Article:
3) Despite the attempts of some commentators to attempt conflate the evidence for the existence of human influences on climate with the validity of a single reconstruction (e.g. that of Mann et al) it is quite clear that the evidence for anthropogenic impacts on climate is quite strong irrespective of whether or not the original “hockey stick” is correct. The report makes repeated note of this key point, for example on page 4 of the report:

Surface temperature reconstructions for periods prior to the industrial era are only one of multiple lines of evidence supporting the conclusion that climatic warming is occurring in response to human activities, and they are not the primary evidence.

and again on page 9 of the report:

The reconstruction produced by Dr. Mann and his colleagues was just one step in a long process of research, and it is not (as sometimes presented) a clinching argument for anthropogenic global warming, but rather one of many independent lines of research on global climate change.

4) That it is time for the paleoclimate research community to move ahead of the now tired debates about the ‘Hockey Stick”. The authors, as most scientists currently working in the field, recognize the need to work to reduce current uncertainties by aiming to:

  1. obtain additional, improved, and updated paleoclimate proxies of past climate that can aid in decreasing the existing uncertainties,
  2. focus greater attention on the relative strengths and weaknesses of alternative types of proxy information such as tree-ring, corals, and ice cores (see e.g. here and here) so that more robust climate reconstructions can be formed making use of complementary information available from “multi-proxy” networks,
  3. pay attention to legitimate (rather than specious, e.g. here and here) issues with regard to the strengths and weaknesses of alternative paleoclimate proxy reconstruction methods [it was encouraging, for example, that the authors of the report favor the use of some combination of the standard measures of the fidelity or “skill” of paleoclimate reconstructions (“RE” and “CE”) generally used by paleoclimate researchers, and dismiss as without merit the use of simple correlation coefficients], and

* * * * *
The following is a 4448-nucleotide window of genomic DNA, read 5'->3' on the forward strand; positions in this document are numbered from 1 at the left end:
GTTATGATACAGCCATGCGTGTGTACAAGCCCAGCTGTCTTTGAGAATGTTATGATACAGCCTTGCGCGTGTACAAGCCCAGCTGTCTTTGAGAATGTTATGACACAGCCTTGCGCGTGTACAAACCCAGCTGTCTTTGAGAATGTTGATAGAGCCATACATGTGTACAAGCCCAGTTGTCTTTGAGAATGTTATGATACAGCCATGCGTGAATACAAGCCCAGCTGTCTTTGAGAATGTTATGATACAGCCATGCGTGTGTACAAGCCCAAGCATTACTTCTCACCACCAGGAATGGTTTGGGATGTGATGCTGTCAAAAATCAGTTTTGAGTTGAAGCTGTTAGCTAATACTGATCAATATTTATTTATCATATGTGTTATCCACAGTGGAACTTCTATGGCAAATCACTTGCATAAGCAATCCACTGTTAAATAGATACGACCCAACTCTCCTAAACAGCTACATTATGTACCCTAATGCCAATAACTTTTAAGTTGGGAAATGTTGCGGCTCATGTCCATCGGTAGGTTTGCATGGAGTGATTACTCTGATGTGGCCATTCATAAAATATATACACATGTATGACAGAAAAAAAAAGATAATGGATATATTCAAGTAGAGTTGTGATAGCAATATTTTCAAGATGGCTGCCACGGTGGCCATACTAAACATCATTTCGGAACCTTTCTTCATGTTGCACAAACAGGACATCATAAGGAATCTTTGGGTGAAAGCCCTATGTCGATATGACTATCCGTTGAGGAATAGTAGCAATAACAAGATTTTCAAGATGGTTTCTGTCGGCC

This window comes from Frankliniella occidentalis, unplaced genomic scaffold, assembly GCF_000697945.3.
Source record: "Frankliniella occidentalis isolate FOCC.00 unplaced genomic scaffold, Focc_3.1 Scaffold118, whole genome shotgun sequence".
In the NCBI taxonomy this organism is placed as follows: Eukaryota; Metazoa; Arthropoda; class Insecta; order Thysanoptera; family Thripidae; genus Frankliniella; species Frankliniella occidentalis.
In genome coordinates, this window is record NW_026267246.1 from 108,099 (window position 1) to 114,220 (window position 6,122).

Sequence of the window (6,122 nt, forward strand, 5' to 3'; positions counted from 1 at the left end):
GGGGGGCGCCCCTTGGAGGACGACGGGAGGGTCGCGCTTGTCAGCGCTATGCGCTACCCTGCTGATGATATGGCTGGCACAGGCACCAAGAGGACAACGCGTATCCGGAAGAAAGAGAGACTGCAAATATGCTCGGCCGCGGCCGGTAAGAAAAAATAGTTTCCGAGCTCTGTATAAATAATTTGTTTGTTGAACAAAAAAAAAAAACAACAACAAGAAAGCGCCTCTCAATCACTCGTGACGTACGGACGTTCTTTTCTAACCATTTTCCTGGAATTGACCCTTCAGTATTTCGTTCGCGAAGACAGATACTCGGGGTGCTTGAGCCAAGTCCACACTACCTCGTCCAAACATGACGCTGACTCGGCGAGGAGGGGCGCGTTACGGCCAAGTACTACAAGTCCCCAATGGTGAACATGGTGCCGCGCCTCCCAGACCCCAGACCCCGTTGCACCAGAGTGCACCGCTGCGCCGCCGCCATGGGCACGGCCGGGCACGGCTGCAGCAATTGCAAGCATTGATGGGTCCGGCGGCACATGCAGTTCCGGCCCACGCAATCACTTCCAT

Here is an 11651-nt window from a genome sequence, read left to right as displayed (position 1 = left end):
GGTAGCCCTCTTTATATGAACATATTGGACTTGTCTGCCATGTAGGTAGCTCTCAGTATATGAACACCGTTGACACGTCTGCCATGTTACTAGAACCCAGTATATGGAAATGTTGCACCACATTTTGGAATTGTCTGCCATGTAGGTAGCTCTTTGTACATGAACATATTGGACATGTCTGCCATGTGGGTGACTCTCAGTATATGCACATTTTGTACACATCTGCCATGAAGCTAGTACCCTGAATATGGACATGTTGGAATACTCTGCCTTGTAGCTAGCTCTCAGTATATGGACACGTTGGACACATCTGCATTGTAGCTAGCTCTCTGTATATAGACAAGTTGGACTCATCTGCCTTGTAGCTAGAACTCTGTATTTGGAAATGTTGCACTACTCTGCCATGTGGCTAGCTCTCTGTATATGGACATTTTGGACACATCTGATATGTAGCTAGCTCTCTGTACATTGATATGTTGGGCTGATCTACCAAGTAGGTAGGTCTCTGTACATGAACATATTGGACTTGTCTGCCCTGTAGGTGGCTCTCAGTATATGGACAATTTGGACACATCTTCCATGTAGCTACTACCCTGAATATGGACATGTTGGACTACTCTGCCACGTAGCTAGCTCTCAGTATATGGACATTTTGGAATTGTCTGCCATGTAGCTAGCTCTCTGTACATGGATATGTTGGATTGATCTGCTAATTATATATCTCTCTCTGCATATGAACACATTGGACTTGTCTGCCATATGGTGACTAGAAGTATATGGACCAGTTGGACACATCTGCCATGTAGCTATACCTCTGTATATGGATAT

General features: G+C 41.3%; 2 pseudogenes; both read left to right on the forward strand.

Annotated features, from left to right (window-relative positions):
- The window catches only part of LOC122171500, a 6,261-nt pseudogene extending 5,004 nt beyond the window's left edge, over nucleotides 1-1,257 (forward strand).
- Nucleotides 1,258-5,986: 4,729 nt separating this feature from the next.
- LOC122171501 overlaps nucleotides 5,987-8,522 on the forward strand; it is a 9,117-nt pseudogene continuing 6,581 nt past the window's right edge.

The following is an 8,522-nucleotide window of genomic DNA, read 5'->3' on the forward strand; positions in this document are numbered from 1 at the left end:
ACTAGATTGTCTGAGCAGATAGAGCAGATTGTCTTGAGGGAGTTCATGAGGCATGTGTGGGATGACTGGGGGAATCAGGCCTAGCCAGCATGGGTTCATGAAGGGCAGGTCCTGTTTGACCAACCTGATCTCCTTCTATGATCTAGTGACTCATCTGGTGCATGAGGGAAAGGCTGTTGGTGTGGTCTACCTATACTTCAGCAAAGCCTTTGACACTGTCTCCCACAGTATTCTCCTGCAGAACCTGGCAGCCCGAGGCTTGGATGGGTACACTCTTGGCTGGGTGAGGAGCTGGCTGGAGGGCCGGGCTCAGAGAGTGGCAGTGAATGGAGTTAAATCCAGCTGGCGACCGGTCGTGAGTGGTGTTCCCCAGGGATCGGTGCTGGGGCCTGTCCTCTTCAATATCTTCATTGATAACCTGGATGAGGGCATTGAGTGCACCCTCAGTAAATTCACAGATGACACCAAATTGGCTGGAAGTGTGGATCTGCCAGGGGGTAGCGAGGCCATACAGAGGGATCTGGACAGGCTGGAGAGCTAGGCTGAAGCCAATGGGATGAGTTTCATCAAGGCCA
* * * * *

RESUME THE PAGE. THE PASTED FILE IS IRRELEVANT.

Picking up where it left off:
4. move beyond the often inappropriate focus given to hemispheric mean temperature, and give greater future attention to the detailed spatial patterns of past temperature changes, as well as reconstructions of precipitation and atmospheric circulation variables. These can provide greater insight into the underlying dynamics of the climate system and the key role that dynamical modes such as the El Nino/Southern Oscillation may play in climate change.

While we agree with the bottom-line conclusions in the report, this is not to say that we don’t also have some criticisms:

The report provides an unbalanced discussion of some significant technical details. For example, there is quite a bit of discussion of possible biases involved in centering conventions used in Principal Component Analysis (PCA). Yet the report only vaguely alludes to the fact that published work [see both Wahl and Ammann (2006) and Rutherford et al (2005) cited in the report] clearly demonstrates that this doesn’t introduce any significant bias as long as statistically significant patterns in the data are not discarded.